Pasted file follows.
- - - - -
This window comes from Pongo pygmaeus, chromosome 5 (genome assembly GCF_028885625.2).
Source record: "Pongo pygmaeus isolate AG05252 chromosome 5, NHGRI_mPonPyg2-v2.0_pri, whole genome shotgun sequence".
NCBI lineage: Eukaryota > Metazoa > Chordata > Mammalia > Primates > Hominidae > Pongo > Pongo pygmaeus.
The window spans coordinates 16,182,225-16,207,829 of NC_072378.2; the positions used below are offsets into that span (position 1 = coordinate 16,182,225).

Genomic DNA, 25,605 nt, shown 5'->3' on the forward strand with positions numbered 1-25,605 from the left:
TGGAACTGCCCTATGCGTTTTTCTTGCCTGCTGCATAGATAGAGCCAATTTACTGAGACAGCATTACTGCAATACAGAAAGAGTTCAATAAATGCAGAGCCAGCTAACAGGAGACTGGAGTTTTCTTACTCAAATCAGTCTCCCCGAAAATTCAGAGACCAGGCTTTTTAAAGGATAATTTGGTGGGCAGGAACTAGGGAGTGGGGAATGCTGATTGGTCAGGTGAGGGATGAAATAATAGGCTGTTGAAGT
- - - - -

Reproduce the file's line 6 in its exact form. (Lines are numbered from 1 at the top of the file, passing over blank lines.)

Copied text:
TGGAACTGCCCTATGCGTTTTTCTTGCCTGCTGCATAGATAGAGCCAATTTACTGAGACAGCATTACTGCAATACAGAAAGAGTTCAATAAATGCAGAGCCAGCTAACAGGAGACTGGAGTTTTCTTACTCAAATCAGTCTCCCCGAAAATTCAGAGACCAGGCTTTTTAAAGGATAATTTGGTGGGCAGGAACTAGGGAGTGGGGAATGCTGATTGGTCAGGTGAGGGATGAAATAATAGGCTGTTGAAGT